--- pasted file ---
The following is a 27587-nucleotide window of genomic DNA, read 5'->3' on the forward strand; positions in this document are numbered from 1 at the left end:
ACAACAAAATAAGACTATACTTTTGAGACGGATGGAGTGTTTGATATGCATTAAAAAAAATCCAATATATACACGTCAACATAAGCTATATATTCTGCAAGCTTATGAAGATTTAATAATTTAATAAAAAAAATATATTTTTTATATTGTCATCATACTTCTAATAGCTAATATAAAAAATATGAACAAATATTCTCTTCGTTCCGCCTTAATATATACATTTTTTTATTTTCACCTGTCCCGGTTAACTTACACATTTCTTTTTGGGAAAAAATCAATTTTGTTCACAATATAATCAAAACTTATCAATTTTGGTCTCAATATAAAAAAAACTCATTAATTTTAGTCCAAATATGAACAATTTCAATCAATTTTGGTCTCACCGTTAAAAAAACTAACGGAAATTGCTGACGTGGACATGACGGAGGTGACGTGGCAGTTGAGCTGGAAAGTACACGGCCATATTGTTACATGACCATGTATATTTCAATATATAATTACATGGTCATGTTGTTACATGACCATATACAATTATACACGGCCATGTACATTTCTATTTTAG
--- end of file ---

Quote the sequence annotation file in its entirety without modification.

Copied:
The following is a 27587-nucleotide window of genomic DNA, read 5'->3' on the forward strand; positions in this document are numbered from 1 at the left end:
ACAACAAAATAAGACTATACTTTTGAGACGGATGGAGTGTTTGATATGCATTAAAAAAAATCCAATATATACACGTCAACATAAGCTATATATTCTGCAAGCTTATGAAGATTTAATAATTTAATAAAAAAAATATATTTTTTATATTGTCATCATACTTCTAATAGCTAATATAAAAAATATGAACAAATATTCTCTTCGTTCCGCCTTAATATATACATTTTTTTATTTTCACCTGTCCCGGTTAACTTACACATTTCTTTTTGGGAAAAAATCAATTTTGTTCACAATATAATCAAAACTTATCAATTTTGGTCTCAATATAAAAAAAACTCATTAATTTTAGTCCAAATATGAACAATTTCAATCAATTTTGGTCTCACCGTTAAAAAAACTAACGGAAATTGCTGACGTGGACATGACGGAGGTGACGTGGCAGTTGAGCTGGAAAGTACACGGCCATATTGTTACATGACCATGTATATTTCAATATATAATTACATGGTCATGTTGTTACATGACCATATACAATTATACACGGCCATGTACATTTCTATTTTAG